I've been watching this thread with some interest.
I have actually found quite a straightforward solution to this problem that
works for me under FreeBSD, and requires no extra entries in fstab, scripts
changing permissions on login, or any other fairly ugly workaround.
I assume that basically what we are looking for is to make mounting/unmounting
of devices as simple as possible for non-technical users so they do not have
to run mount manually at the command line.
As mentioned before, you can easily globally restrict which users you wish to
allow mounting of a particular device by simply using group permissions on
Then, assuming you've set vfs.usermount = 1:
1. ) First create some suitable directories under the user's /home folder for
mounting the devices. For example, I have:
[= Yggdrasil | aren | /usr/home/aren =]% ls -l media
drwxr-xr-x 2 aren aren 512 Apr 6 21:37 cdrw/
drwxr-xr-x 2 aren aren 512 Apr 6 13:19 dvdrom/
drwxr-xr-x 2 aren aren 512 Apr 6 15:03 floppy/
drwxr-xr-x 2 aren aren 512 Apr 6 14:04 usbflash/
2.) Next, add the devices icons to your KDE (or whichever) desktop.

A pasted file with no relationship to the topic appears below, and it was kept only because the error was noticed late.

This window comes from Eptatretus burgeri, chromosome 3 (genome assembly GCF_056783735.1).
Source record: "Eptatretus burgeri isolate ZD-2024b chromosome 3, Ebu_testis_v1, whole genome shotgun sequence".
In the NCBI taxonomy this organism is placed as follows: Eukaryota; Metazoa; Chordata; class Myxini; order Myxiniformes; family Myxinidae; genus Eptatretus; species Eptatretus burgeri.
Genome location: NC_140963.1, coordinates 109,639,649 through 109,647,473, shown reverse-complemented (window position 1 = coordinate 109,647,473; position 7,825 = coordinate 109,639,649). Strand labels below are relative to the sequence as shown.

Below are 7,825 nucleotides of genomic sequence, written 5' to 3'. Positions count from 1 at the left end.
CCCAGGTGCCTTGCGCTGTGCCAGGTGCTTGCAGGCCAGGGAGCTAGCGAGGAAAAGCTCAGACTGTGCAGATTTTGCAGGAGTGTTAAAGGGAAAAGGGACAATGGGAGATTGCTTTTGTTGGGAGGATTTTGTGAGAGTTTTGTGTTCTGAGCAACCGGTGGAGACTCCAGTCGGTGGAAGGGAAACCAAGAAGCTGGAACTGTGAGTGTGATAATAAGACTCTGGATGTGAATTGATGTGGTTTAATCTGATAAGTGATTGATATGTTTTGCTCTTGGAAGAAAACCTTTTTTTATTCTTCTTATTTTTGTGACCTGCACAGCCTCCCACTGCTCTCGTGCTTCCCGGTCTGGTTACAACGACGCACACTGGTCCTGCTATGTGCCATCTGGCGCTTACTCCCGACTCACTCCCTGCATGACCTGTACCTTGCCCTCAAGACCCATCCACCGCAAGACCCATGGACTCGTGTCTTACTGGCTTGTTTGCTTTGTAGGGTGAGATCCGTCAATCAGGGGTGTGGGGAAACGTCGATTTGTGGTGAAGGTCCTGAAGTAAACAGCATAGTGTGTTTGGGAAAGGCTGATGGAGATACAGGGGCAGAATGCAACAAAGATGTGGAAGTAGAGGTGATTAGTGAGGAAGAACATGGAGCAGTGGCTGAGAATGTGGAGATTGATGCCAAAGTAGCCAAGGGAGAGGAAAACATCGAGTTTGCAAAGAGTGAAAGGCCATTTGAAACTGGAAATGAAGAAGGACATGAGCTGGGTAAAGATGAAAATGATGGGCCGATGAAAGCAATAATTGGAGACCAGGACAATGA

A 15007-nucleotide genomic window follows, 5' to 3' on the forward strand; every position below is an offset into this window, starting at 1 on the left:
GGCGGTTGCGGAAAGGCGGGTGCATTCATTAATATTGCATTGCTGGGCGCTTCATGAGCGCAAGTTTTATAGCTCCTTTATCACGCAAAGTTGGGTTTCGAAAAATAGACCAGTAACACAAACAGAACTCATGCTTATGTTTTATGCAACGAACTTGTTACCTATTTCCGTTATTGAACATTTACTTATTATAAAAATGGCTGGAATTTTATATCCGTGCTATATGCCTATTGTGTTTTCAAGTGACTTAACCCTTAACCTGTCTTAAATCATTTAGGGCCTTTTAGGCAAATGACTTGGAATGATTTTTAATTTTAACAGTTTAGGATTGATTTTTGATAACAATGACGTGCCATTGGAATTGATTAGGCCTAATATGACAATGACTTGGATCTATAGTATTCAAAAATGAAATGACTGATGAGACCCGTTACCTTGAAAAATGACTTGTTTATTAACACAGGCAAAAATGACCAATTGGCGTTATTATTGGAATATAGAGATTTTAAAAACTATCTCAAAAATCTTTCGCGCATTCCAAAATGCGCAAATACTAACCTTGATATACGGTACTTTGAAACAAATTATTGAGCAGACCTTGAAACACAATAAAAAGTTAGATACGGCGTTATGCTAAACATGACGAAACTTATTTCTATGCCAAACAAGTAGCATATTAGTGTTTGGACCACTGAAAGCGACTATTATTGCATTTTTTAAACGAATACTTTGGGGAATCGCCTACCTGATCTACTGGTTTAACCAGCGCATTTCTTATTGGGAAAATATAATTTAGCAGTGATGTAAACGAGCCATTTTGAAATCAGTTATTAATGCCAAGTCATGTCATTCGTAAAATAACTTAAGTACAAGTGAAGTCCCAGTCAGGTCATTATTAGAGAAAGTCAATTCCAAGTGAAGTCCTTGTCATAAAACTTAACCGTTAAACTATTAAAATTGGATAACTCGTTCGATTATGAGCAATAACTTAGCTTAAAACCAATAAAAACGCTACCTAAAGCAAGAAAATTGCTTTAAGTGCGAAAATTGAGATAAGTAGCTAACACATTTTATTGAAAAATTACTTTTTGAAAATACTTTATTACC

3.) Now KDE by default will use the mount point specified under /etc/fstab.
Obviously this is no good, since the current user will not own the mount
point specified. However, if you simply open up the actual desktop device
file, it is a very straightforward text file. You can then simply edit
the "MountPoint" entry to point to the new mount location under your home
For example, for my DVD-ROM drive desktop link:
[= Yggdrasil | aren | /usr/home/aren/Desktop =]% cat DVD-ROM
[Desktop Action Eject]
The "FSType" entry is not usually there by default either, but it helps to
make sure that the correct option is called to mount.
Mounting a device is as simple as just clicking on the desktop icon now, which
is exactly what we wanted. It will mount the device under the mount location
in my /home, which I own, and everything works great.
This method requires no alteration/extra entries in /etc/fstab, no chown on a
global mount location (since the user always owns their own local mount
point), no sudo and no setuid. Minimal security compromise.
For a large network, it should be fairly trivial to create a script that will
add the users to the correct group(s) for mouting the given device(s), create
the necessary mount directories under the user's /home directory, and
populate their KDE (or whichever) desktop with the correct (modified) desktop
entries. Job done.